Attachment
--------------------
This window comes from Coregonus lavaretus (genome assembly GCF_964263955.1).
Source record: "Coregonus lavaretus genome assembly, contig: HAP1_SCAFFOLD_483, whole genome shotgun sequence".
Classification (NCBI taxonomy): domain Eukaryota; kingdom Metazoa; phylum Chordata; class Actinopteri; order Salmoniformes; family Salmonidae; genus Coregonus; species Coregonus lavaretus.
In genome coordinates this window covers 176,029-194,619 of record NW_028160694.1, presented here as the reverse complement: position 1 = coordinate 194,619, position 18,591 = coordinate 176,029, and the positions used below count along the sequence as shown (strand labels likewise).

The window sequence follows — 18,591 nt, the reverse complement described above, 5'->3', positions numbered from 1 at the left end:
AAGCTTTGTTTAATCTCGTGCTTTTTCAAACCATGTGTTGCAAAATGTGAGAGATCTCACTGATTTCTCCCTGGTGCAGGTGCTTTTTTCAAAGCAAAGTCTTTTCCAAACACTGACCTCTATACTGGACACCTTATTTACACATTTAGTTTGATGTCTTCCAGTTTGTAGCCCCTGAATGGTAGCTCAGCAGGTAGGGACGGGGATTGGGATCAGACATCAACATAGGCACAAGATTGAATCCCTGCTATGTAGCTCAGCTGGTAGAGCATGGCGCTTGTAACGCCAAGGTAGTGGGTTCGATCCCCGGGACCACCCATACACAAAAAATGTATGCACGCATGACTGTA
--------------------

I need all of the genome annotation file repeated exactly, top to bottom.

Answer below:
This window comes from Coregonus lavaretus (genome assembly GCF_964263955.1).
Source record: "Coregonus lavaretus genome assembly, contig: HAP1_SCAFFOLD_483, whole genome shotgun sequence".
Classification (NCBI taxonomy): domain Eukaryota; kingdom Metazoa; phylum Chordata; class Actinopteri; order Salmoniformes; family Salmonidae; genus Coregonus; species Coregonus lavaretus.
In genome coordinates this window covers 176,029-194,619 of record NW_028160694.1, presented here as the reverse complement: position 1 = coordinate 194,619, position 18,591 = coordinate 176,029, and the positions used below count along the sequence as shown (strand labels likewise).

The window sequence follows — 18,591 nt, the reverse complement described above, 5'->3', positions numbered from 1 at the left end:
AAGCTTTGTTTAATCTCGTGCTTTTTCAAACCATGTGTTGCAAAATGTGAGAGATCTCACTGATTTCTCCCTGGTGCAGGTGCTTTTTTCAAAGCAAAGTCTTTTCCAAACACTGACCTCTATACTGGACACCTTATTTACACATTTAGTTTGATGTCTTCCAGTTTGTAGCCCCTGAATGGTAGCTCAGCAGGTAGGGACGGGGATTGGGATCAGACATCAACATAGGCACAAGATTGAATCCCTGCTATGTAGCTCAGCTGGTAGAGCATGGCGCTTGTAACGCCAAGGTAGTGGGTTCGATCCCCGGGACCACCCATACACAAAAAATGTATGCACGCATGACTGTA